Int J Med Sci 2020; 17(2):176-181. doi:10.7150/ijms.39365 This issue

Research Paper

Efficacy and Safety of 1% Atropine on Retardation of Moderate Myopia Progression in Chinese School Children

Qin Zhu1*, Yang Tang1*, Liyun Guo1*, Sean Tighe2, Yuan Zhou1, Xiaofan Zhang1, Jieying Zhang1, Yingting Zhu2✉, Min Hu1✉

1. Department of Ophthalmology, The Second People's Hospital of Yunnan Province (Fourth Affiliated Hospital of Kunming Medical University); Yunnan Eye Institute; Key Laboratory of Yunnan Province for the Prevention and Treatment of ophthalmology (2017DG008); Provincial Innovation Team for Cataract and Ocular Fundus Disease (2017HC010); Expert Workstation of Yao Ke (2017IC064), Kunming 650021, China
2. Tissue Tech, Inc., Ocular Surface Center, and Ocular Surface Research & Education Foundation, Miami, FL, 33126 USA
* The first three authors contribute equally to this work.

This is an open access article distributed under the terms of the Creative Commons Attribution License ( See for full terms and conditions.
Zhu Q, Tang Y, Guo L, Tighe S, Zhou Y, Zhang X, Zhang J, Zhu Y, Hu M. Efficacy and Safety of 1% Atropine on Retardation of Moderate Myopia Progression in Chinese School Children. Int J Med Sci 2020; 17(2):176-181. doi:10.7150/ijms.39365. Available from

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Background: To evaluate the long-term efficacy and safety of topical 1% atropine for retarding moderate myopia.

Methods: A randomized, controlled study evaluating atropine and placebo in 660 Chinese children. Patients received drops q1month for 24 months, then q2month for 12 months, followed by no drops for 12 months. Spherical equivalent, axial length, intraocular pressure and atropine-related side effects were examined at 6, 12, 24, 36 and 48 months for all children.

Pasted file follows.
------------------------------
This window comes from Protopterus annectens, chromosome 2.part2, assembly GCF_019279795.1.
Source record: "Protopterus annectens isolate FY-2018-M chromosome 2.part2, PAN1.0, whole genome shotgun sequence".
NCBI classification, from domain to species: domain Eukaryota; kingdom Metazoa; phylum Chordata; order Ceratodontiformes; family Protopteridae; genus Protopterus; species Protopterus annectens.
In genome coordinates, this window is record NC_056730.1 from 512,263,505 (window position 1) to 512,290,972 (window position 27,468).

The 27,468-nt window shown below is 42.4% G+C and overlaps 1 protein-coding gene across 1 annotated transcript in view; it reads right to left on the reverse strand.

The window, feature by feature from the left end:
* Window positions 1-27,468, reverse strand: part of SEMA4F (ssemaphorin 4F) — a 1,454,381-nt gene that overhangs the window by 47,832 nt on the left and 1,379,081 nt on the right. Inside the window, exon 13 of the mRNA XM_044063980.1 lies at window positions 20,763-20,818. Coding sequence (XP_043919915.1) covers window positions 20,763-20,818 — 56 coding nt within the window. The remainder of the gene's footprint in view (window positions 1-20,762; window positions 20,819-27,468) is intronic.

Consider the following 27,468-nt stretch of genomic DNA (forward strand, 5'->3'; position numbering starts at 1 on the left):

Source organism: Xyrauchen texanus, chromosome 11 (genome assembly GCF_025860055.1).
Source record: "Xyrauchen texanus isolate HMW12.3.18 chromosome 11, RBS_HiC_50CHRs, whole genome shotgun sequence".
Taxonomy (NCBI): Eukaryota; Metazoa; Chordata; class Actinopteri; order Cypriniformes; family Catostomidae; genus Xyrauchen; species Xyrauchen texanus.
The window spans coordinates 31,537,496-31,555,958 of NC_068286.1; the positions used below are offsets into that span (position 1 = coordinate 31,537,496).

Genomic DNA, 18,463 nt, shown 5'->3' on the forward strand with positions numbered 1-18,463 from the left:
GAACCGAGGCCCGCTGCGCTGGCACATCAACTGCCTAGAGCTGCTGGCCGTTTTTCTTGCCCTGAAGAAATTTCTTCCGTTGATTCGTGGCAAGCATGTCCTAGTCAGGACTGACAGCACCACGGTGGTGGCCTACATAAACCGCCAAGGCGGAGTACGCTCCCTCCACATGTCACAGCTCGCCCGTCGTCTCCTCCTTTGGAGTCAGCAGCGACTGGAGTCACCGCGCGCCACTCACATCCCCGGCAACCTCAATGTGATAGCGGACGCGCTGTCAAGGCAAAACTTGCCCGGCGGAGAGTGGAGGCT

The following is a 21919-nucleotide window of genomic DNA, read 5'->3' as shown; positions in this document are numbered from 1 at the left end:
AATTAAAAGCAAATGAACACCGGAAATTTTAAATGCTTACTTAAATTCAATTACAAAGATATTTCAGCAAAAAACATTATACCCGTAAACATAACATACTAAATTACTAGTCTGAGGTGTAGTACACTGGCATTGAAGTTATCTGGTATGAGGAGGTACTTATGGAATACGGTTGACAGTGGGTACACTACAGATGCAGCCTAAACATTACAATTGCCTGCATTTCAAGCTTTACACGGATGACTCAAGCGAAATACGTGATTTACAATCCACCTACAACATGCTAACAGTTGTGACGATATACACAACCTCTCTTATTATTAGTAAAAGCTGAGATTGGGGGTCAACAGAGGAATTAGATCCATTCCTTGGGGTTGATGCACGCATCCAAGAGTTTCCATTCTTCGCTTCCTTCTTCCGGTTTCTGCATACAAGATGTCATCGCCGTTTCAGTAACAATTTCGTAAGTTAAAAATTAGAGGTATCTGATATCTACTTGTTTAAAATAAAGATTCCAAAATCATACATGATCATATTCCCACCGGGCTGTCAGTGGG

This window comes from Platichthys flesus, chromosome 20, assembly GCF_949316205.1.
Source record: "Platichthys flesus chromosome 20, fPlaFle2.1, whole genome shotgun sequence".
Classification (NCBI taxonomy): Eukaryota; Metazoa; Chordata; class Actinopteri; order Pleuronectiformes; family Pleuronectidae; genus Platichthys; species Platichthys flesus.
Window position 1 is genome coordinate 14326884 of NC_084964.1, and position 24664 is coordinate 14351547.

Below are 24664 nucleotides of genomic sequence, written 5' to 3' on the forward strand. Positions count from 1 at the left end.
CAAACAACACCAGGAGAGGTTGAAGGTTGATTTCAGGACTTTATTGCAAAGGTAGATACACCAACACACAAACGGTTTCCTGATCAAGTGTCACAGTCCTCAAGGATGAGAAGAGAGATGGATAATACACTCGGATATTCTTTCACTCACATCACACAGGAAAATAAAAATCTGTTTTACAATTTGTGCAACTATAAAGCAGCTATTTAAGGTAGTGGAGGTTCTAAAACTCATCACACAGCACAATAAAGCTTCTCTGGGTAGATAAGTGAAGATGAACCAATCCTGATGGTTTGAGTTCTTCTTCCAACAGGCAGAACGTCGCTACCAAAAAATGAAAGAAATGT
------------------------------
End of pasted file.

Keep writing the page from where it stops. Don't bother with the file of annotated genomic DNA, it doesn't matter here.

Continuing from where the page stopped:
Results: Spherical equivalent, myopic progression, axial length augmentation, and progression rate were significantly reduced in the atropine group than those in the placebo group (all P<0.05), indicating that 1% atropine effectively retarded myopia. Moreover, myopic rebound and adverse effects of 1% atropine were eliminated by gradual withdrawal and elimination of 1% atropine. Furthermore, pupil size, near visual acuity, and amplitude of accommodation returned to pretreatment levels after withdrawal of atropine.

Conclusion: Topical 1% atropine periodically and alternatively in phase I with gradual reduction in phase II and final withdrawal in phase III may effectively improve atropine efficacy, retard moderate myopia, reduce atropine side effects, minimize myopic rebound, and increase compliance of children simultaneously.

Keywords: atropine, myopia, therapeutic effect, Chinese children